Remember back to when you were in school, middle school maybe, and believed that 30 was ancient and anyone who made it to 40 was miraculous (though you might have wondered why anyone would want to live that long, while existing with absolutely no cool left). Respect your elders takes on a warped view in the minds of teenagers. I mean, really, how do you respect clueless morons (which everyone past the age of twenty clearly is)?
I remember looking at older faces and thinking that they belonged to mature grownups. All their senses of spontaneity and fun long dead and gone. The fact that I believed this is rendered ridiculous when I think about my mother. The woman is truly a keeper, and I’m going to make everyone envious of the fact that I got to be hers. This woman, more than anyone else in my life, inspired the story telling I devote my life to. To say that she is immensely creative is an understatement. Let me set the scene for you.
Throughout my childhood, story time was the best thing imaginable. Original stories flowed from my mother like love, shared with not only my brother and me, but with any children who came in contact with my mom. Characters were sometimes imaginary and other times characterized by her hand, shaped into the particular personality of the character, that could soothe, hug, inspire, or tickle. The lucky kids would get the honor of keeping the character safe behind their ear all day until they returned it safely to my mom. There is a story from camp one year, when a little girl had a complete breakdown when her flashlight fell into the stinky end of the outhouse. My mom stepped up to the task of healing the emotional, gravity-induced wounds of a stranger’s child. Characters and stories flowed and then, tears dried up, the little girl brushed her hair away to allow my mom to deposit the character behind her ear. My mother will never forget the maturity on the little girl’s face as she showed up at the end of the day to give the character back to her rightful owner. I was too young at the time to understand how special the gift my mother gave was, but I understand it now.
Tales of ugliness and parenthood gone wrong litter the news, each making me feel more grateful than the last, because I was raised with love, humor, and incredible creativity.
Strangely enough, when hearing the above tale, an acquaintance remarked that she thought it would be frightening to have a mother telling stories and to find notes from characters in packed lunches (notes I still have, thank you very much). How crazy is that? As if having a mother who could give J.K. Rowling, JRR Tolkien, or Beatrix Potter (Mom’s quite an artist, too) a run for their money was somehow a liability to my childhood. I’m thinking not.
And now, my mother is my number one writing fan. She’s read almost everything I’ve written (multiple times in some cases). She can be tough on me, such as when characters she loves behave in a too-human manner and disappoint her (the cost to me personally is high... I’m still catching the fallout from what a character did about eight books ago). Since Mom can’t argue right now, let me say: Yes, he did it, Mom. No, he’s not perfect and it was a terrible thing for him to do, but he did do it. And he’ll make it right. So, there.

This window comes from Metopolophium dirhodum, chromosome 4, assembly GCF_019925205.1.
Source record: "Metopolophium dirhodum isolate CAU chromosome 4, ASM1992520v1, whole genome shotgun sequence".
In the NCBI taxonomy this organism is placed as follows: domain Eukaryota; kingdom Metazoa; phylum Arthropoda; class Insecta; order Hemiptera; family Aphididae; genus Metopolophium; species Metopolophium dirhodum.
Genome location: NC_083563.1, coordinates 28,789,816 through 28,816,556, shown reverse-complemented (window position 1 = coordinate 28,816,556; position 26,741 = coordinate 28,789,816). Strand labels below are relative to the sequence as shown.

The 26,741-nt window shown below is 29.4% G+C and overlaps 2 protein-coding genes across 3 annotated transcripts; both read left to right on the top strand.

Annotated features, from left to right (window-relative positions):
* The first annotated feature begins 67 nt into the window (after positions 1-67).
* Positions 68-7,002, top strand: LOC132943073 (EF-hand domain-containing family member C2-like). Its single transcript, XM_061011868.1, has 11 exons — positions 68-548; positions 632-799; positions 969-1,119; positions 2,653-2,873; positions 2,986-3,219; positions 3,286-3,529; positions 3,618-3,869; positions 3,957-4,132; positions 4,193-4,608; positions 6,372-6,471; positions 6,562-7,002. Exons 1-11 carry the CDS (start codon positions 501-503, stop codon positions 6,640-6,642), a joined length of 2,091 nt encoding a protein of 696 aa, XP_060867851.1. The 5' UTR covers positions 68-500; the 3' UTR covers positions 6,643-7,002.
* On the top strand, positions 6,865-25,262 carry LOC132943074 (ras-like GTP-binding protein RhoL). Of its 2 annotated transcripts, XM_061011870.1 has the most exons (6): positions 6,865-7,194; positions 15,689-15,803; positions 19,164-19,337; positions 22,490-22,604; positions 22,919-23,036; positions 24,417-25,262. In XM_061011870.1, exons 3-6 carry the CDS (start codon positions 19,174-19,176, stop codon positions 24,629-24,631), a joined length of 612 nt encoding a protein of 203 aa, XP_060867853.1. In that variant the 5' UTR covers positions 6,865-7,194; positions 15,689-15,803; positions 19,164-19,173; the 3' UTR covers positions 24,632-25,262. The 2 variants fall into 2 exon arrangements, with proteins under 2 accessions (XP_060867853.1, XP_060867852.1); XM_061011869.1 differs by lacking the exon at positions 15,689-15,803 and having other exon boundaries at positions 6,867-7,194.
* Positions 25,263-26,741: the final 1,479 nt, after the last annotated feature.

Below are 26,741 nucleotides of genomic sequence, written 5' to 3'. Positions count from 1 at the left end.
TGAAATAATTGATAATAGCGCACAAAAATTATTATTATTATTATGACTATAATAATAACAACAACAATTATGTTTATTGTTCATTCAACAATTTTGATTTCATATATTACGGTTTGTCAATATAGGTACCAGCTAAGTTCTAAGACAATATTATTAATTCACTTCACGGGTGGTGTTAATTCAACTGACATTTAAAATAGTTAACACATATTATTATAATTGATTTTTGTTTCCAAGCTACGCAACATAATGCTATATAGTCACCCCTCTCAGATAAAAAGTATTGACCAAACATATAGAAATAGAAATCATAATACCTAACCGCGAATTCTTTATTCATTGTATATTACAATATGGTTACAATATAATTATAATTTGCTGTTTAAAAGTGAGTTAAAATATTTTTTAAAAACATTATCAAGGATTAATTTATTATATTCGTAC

Maturity, for some, is the end of storytelling, of fiction and all the wonder of imagination. For my mom and thankfully for me as well, not so much. My mom was still telling me stories into my twenties, and I loved them. Though I do have emotional scars from the time she had me sucked into a story about a wolf and a mountain lion, and a girl and a boy, and then, with a mischievous glint in her eye, she had a mountain crush them. A little bit twisted, I’d say. I’m glad that quality didn’t rub off on me. ;)
I was never told to grow up and let my writing dreams fade. Never. Not once. And now that I’m writing everyday, creating more stories, I actually find myself complaining about my mother’s voracious need for more (seriously, she’s like a twitchy addict when I don’t hook her up with something new).
The funny thing is that this blog post was inspired by part of my internal dialogue that reminds me of my mother. Yesterday, I was trying to decide whether to take the dogs for a walk or work out at home, or possible disappear into fiction and not be heard from again. As I was in a somewhat sad mood, I knew that walking would be best, but that would mean dinner would be later than my stomach could handle. And what did I do? I bartered with myself.
“If you take yourself and the pups for a walk, you can have a small almond butter and grape jelly sandwich (my favorite thing).”
Bartering with myself. I had to smile. And then I had to make myself that sandwich (enjoy every second of it) and get my little troupe to the park, which did improve my mood, made the dogs delightfully happy, and made me think of my mother and how finding humor in silly motivations to go to the park is a part of her I carry with me always. She just has the knack for making everything a game and bringing in the fun (and she wonders why I’m always pestering her to come for a visit).
Maturity. Don’t be in a rush to embrace it. And if you have, crack the shell and find the fun again. Even the hard days can be sparkly if we just accept that there’s a reason for the bumps, a reason we don’t have to understand. We just have to harvest our laughter and carry with us our own bit of sun, because that makes a life worth living and, thankfully, stories worth telling.